4

I have summary of my last articles on website first page and category pages. As you know this summaries are temporary and they're gone when new articles are published.

The problem is when I search title of some of those articles on Google, Google indexes me first page or category pages beside of the article page as a result.

How can I tell Google that this text is just a summary and it's gonna be gone after a while?

3

I would not recommend using the search console removal tool or the robots.txt file. The former is rather tedious and inefficient, I mean how many times you have to do that? while the later is not recommended, if another different page links to the category page your category page will be indexed.

Google knows pretty well when a content is referred from another page. They recommend using excerpts or a summary of your article in the homepage or category pages. Watch this video where Matt from Google explained it.

The best and more efficient way to manage the content of your category pages is to place the following meta robots tag in the head section:

<meta name=”robots” content=”noindex,follow”>

Or simply

<meta name=”robots” content=”noindex”>

This way Google will no index the page but will follow the links and index the individual posts. Read more about it here.

In regards to the homepage you don’t need to worry. In fact, it is good for the homepage to have content that sometimes gets updated.

Unless you are searching for that specific page, Google will assign the page rank accordingly and will determine the relevant authority to the original content. It will also understand that the homepage is referring or linking to an inner page.

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0

Google indexing temporary content is not necessarily a bad thing, but if you wish for those pages to not show up you have a few options.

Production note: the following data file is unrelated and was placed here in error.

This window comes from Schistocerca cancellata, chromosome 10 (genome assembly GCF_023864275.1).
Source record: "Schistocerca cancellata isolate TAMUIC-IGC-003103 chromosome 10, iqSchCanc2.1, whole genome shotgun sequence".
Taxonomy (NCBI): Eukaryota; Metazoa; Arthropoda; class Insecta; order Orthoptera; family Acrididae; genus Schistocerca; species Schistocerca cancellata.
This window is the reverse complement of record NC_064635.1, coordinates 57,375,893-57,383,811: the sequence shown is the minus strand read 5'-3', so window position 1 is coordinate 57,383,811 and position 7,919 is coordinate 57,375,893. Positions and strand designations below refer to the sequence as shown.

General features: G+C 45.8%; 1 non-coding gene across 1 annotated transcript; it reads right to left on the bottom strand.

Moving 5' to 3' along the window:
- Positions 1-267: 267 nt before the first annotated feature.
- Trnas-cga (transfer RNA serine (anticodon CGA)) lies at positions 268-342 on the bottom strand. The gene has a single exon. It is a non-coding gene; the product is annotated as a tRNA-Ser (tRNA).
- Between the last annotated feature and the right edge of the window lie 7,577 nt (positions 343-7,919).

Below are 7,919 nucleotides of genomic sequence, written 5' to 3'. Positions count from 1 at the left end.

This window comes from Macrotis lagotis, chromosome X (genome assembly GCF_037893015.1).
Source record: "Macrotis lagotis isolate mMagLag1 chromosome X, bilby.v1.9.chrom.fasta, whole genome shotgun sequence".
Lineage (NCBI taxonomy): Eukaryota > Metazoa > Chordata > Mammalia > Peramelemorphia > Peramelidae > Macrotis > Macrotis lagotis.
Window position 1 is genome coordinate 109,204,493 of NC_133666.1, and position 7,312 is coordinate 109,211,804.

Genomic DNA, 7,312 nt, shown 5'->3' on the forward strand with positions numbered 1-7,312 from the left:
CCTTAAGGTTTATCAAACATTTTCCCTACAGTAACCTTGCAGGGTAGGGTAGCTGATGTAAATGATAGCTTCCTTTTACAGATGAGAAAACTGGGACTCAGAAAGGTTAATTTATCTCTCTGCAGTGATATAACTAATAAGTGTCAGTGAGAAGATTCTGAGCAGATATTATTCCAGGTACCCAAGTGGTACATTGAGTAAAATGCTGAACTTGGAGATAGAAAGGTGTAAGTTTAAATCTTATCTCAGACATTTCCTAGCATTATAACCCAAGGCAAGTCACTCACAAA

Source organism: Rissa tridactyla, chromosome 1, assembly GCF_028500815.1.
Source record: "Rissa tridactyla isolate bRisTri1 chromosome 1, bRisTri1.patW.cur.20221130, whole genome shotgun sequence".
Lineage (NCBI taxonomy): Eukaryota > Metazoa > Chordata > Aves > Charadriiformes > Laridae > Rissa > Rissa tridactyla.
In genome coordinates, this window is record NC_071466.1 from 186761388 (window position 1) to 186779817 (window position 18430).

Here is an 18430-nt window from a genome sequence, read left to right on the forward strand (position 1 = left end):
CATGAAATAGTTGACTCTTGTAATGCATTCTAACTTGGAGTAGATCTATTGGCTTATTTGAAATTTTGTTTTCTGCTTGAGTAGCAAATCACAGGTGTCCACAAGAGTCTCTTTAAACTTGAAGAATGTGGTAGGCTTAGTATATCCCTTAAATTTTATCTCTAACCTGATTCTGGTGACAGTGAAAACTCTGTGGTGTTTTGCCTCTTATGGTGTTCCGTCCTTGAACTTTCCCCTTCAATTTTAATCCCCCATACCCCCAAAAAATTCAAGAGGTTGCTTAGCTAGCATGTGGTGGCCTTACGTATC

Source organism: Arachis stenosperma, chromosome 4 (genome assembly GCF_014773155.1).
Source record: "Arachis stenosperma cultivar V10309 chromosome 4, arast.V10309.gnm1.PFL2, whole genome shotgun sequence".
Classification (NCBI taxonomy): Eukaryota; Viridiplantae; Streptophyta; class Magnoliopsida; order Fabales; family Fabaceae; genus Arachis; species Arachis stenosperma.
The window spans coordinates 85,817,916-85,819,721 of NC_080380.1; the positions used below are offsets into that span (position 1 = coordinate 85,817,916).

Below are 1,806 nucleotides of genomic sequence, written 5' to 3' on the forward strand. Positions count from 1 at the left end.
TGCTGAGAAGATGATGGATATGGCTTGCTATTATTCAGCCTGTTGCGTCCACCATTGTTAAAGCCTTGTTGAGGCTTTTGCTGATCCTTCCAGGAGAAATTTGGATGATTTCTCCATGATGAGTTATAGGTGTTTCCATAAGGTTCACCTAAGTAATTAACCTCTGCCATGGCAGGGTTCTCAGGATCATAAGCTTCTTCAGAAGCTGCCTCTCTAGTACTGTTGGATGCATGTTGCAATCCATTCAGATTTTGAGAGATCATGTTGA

1. Use Google Webmaster Tools to request that your outdated content is removed or refreshed.

    From the Search Console Help page:

    What will a successful request do?

    If your request is successful:

    • Google will remove the snippet and cached copy from search results.
    • If the page is no longer available, it will remove the search result entirely.
    • If the page is still available, it will remove the currently cached version and snippet from search results. The page can still appear in search results, but without a snippet or cached version. The cached version and snippet will be refreshed in search results the next time Google's crawler visits the page.
  2. Use a robots.txt file to block crawlers from the page. I do not recommend this unless you really do not want this page indexed. The line would look something like:

    User-agent: * 
    Disallow: /my-category-page/
    
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  • "I do not recommend [robots.txt]" - I would go so far as to say this would be a very bad idea! robots.txt blocks crawling specifically (not necessarily indexing) and you most definitely do want the home page and category pages crawled. Blocking these pages from being crawled would be damaging for SEO as it would hinder the new articles from being discovered and indexed. – DocRoot Jan 16 '18 at 22:16

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